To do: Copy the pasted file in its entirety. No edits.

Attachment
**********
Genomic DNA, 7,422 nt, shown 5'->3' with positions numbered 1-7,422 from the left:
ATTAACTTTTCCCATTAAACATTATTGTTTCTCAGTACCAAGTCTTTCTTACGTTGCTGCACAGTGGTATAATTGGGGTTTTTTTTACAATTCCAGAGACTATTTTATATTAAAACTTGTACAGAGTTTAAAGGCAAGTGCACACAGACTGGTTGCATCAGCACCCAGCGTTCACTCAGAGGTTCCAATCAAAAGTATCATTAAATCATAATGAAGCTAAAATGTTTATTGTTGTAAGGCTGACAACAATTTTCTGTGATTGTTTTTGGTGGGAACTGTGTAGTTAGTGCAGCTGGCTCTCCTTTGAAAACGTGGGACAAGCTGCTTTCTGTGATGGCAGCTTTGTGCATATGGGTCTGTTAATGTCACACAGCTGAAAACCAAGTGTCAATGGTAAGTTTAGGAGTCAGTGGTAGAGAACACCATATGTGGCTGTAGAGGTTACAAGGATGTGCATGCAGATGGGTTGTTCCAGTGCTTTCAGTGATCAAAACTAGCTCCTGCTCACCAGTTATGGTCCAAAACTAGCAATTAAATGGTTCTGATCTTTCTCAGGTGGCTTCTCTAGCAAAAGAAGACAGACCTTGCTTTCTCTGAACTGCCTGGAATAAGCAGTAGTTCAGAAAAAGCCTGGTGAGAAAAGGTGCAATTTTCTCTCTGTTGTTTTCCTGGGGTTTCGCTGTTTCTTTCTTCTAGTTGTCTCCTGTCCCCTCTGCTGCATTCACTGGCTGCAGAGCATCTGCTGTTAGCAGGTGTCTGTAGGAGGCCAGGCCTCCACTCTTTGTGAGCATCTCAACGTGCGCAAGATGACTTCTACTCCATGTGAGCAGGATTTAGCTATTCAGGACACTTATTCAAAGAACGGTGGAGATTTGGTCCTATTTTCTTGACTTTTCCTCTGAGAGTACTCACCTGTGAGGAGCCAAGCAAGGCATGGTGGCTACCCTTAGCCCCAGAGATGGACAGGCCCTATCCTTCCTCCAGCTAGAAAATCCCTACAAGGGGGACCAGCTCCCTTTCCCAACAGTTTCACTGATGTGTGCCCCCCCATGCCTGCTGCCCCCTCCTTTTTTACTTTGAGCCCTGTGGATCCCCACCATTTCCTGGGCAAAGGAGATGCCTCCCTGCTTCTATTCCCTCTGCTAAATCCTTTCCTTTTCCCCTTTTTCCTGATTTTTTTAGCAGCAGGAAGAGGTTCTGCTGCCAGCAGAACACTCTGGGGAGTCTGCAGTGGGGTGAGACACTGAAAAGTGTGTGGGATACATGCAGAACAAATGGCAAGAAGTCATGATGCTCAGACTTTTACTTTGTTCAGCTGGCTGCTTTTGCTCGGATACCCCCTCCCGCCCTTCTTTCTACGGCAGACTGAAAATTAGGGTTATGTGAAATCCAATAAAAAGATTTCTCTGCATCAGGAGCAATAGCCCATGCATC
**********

Genomic DNA, 7,422 nt, shown 5'->3' with positions numbered 1-7,422 from the left:
ATTAACTTTTCCCATTAAACATTATTGTTTCTCAGTACCAAGTCTTTCTTACGTTGCTGCACAGTGGTATAATTGGGGTTTTTTTTACAATTCCAGAGACTATTTTATATTAAAACTTGTACAGAGTTTAAAGGCAAGTGCACACAGACTGGTTGCATCAGCACCCAGCGTTCACTCAGAGGTTCCAATCAAAAGTATCATTAAATCATAATGAAGCTAAAATGTTTATTGTTGTAAGGCTGACAACAATTTTCTGTGATTGTTTTTGGTGGGAACTGTGTAGTTAGTGCAGCTGGCTCTCCTTTGAAAACGTGGGACAAGCTGCTTTCTGTGATGGCAGCTTTGTGCATATGGGTCTGTTAATGTCACACAGCTGAAAACCAAGTGTCAATGGTAAGTTTAGGAGTCAGTGGTAGAGAACACCATATGTGGCTGTAGAGGTTACAAGGATGTGCATGCAGATGGGTTGTTCCAGTGCTTTCAGTGATCAAAACTAGCTCCTGCTCACCAGTTATGGTCCAAAACTAGCAATTAAATGGTTCTGATCTTTCTCAGGTGGCTTCTCTAGCAAAAGAAGACAGACCTTGCTTTCTCTGAACTGCCTGGAATAAGCAGTAGTTCAGAAAAAGCCTGGTGAGAAAAGGTGCAATTTTCTCTCTGTTGTTTTCCTGGGGTTTCGCTGTTTCTTTCTTCTAGTTGTCTCCTGTCCCCTCTGCTGCATTCACTGGCTGCAGAGCATCTGCTGTTAGCAGGTGTCTGTAGGAGGCCAGGCCTCCACTCTTTGTGAGCATCTCAACGTGCGCAAGATGACTTCTACTCCATGTGAGCAGGATTTAGCTATTCAGGACACTTATTCAAAGAACGGTGGAGATTTGGTCCTATTTTCTTGACTTTTCCTCTGAGAGTACTCACCTGTGAGGAGCCAAGCAAGGCATGGTGGCTACCCTTAGCCCCAGAGATGGACAGGCCCTATCCTTCCTCCAGCTAGAAAATCCCTACAAGGGGGACCAGCTCCCTTTCCCAACAGTTTCACTGATGTGTGCCCCCCCATGCCTGCTGCCCCCTCCTTTTTTACTTTGAGCCCTGTGGATCCCCACCATTTCCTGGGCAAAGGAGATGCCTCCCTGCTTCTATTCCCTCTGCTAAATCCTTTCCTTTTCCCCTTTTTCCTGATTTTTTTAGCAGCAGGAAGAGGTTCTGCTGCCAGCAGAACACTCTGGGGAGTCTGCAGTGGGGTGAGACACTGAAAAGTGTGTGGGATACATGCAGAACAAATGGCAAGAAGTCATGATGCTCAGACTTTTACTTTGTTCAGCTGGCTGCTTTTGCTCGGATACCCCCTCCCGCCCTTCTTTCTACGGCAGACTGAAAATTAGGGTTATGTGAAATCCAATAAAAAGATTTCTCTGCATCAGGAGCAATAGCCCATGCATC